ichael . benson on Tue, 29 Jun 1999 23:57:45 +0000

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Syndicate: Collective responsibility

Hesitant though I am to return to the "collective responsibility" 
thread, the following text from today's New York Times is so 
remarkable that I had to forward it. As far as I know these 
statements from the Serbian orthodox church are entirely without 
precident in the history of Serbian orthodoxy (let alone the greater 
orthodox church). 

What's remarkable here is not just that Patriarch Pavle explicitly 
acknowledges the reality of collective responsibility -- it's his 
startling conclusions. Cynics who would say that it's only the loss 
of Kosovo that is prompting these kinds of statements should read 
what Bishop Artemije says as well; it's no less startling.

Incidentally, I visited Gracanica church in Kosovo a long time ago, 
in 1980, and made a photographic study of the place. It's a 
masterpiece of medieval architecture. Fortunately, video footage of 
it from the sermon today would seem to confirm that it was *not* 
damaged by the recent fighting. Let's hope it stays that way.

Greetings and best regards,

June 29, 1999

Serb Orthodox Leaders Denounce Milosevic's Policies as Criminal


GRACANICA, Yugoslavia -- The head of the Serbian Orthodox Church and 
the senior bishop of Kosovo joined Monday to denounced Yugoslav 
President Slobodan Milosevic, saying that his policies are criminal 
and are the root of the evil done in Kosovo. 

Speaking at a news conference at the 14th-century Orthodox monastery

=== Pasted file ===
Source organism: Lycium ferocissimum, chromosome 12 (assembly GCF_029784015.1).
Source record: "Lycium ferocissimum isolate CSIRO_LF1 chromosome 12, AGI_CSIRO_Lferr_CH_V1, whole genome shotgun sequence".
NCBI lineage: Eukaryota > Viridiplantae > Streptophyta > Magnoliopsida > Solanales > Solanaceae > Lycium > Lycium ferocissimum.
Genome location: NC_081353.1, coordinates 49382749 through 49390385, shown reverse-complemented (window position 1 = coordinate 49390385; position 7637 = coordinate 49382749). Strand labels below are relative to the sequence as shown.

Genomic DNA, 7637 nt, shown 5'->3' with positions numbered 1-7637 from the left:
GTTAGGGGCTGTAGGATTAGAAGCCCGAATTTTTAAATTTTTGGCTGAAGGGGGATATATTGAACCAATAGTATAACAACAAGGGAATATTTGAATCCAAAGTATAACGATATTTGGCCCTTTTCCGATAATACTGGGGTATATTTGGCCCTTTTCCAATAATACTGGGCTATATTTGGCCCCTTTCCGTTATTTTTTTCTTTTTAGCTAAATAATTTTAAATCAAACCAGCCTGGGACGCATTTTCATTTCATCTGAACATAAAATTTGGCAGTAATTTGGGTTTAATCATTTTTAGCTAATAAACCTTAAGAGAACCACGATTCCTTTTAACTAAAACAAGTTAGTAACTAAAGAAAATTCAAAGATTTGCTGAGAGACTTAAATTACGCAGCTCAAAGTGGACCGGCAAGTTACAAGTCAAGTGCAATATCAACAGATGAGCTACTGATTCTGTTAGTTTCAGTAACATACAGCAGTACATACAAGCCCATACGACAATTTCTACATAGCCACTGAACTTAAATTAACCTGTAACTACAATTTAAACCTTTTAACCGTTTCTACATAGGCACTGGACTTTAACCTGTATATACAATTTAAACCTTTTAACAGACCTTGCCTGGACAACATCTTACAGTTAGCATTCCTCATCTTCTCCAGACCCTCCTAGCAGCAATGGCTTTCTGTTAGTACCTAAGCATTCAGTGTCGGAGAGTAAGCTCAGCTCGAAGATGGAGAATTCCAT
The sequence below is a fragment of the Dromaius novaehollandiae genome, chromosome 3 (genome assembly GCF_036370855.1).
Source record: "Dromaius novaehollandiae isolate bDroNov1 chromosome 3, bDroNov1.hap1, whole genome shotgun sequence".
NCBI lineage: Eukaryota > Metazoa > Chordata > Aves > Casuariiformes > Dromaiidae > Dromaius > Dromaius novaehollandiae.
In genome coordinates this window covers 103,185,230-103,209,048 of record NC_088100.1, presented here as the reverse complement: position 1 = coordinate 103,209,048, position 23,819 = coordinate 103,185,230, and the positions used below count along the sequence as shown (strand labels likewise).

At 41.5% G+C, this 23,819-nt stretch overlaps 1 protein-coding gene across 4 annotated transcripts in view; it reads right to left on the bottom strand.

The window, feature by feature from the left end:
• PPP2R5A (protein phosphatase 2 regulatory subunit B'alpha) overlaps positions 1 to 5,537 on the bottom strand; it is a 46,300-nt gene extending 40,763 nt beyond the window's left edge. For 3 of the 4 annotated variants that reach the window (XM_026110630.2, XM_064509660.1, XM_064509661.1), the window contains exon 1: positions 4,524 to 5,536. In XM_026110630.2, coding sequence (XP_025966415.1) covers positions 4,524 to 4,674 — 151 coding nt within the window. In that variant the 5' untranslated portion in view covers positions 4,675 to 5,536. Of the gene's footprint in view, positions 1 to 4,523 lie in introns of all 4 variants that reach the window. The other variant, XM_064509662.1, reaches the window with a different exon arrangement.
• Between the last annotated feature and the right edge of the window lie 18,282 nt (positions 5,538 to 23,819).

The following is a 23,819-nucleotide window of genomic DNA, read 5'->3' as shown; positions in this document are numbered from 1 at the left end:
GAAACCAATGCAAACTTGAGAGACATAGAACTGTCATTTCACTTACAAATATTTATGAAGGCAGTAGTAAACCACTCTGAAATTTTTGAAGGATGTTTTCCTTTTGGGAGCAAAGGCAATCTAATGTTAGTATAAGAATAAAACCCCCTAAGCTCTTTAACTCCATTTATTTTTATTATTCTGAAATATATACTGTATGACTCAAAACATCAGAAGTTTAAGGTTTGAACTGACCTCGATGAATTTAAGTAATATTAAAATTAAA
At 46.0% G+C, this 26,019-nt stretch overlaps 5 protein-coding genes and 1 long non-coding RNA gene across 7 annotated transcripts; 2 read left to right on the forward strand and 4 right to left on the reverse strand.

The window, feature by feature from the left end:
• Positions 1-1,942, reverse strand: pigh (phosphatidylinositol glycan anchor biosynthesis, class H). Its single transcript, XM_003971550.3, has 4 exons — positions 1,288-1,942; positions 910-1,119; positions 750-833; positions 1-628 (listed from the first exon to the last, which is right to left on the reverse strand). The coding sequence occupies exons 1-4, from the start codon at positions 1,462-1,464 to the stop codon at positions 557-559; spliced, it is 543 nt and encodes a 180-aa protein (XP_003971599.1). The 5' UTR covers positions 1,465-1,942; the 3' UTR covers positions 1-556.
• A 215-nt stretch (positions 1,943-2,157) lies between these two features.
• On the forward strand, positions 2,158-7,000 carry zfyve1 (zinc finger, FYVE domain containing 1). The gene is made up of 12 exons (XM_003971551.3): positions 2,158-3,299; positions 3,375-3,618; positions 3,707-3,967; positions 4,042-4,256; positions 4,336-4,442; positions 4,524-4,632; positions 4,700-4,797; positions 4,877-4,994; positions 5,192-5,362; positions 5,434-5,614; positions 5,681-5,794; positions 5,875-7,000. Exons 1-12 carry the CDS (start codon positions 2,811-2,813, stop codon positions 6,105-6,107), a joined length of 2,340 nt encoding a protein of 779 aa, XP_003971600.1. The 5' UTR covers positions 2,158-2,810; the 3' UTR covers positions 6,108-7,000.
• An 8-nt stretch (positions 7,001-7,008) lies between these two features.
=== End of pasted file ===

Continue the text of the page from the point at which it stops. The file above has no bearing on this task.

here, the head of the church, Patriarch Pavle, said if Serbia could 
survive only through crime then it should not survive at all. 

"If the only way to create a greater Serbia is by crime," Pavle said, 
"then I do not accept that, and let that Serbia disappear. And also 
if a lesser Serbia can only survive by crime, let it also disappear. 
And if all the Serbs had to die and only I remained and I could live 
only by crime, then I would not accept that, it would be better to 

The church delivered its most recent denunciation of Milosevic's 
policies in Kosovo on the 10th anniversary of his famous speech in 
Kosovo that set the course for a decade of conflict. The 
message from the church follows a call two weeks ago by the 
Serbian Orthodox Holy Synod for Milosevic to resign. 

Beside the patriarch Monday was Bishop Artemije, the most senior 
representative of the church in Kosovo, who was even more pointed in 
his criticism. 

"We are both aware, as God knows, how much evil has been done in the 
course of the last year and especially in the last three months," 
Artemije said. "The great part of the guilt lies with Milosevic." 

Artemije also faulted separatist extremists of the Kosovo Liberation 
Army for the violence, but he said the hatred and revenge exacted by 
the Albanians was understandable. 

"What is not understandable is the suffering caused by 
the undemocratic regime of Milosevic," the bishop said. "The Orthodox 
Church has called for the resignation of Milosevic, not because we 
lost the war in Kosovo, but because we think the problem could have 
been resolved peacefully." 

A letter with a similar message was released Monday. Customarily, 
such letters are passed on to parish priests who may read 
them to their congregations. 

Both clergymen deplored the violence against the Kosovo Albanians, as 
well as the violence against ethnic Serbs and the Orthodox Church in 
Kosovo. They called for NATO to step up its efforts to protect Serbs. 

Four monasteries and churches have been desecrated or burned in the 
last two weeks, since NATO security forces arrived. One priest has 
been abducted and one in Pec has been threatened, Artemije said. 

The patriarch was visiting Kosovo on one of the holiest days of the 
year for Kosovo Serbs, the anniversary of the battle of Kosovo Polje, 
when the Serbs were defeated by the Turks in 1389. Kosovo Polje is 
considered sacred ground by the Serbs, who define the defeat there as 
the beginning of their struggle to preserve Christianity 
despite pressure to convert to Islam. 

                     Copyright 1999 The New York Times Company 

Michael Benson  <michael.benson@pristop.si>
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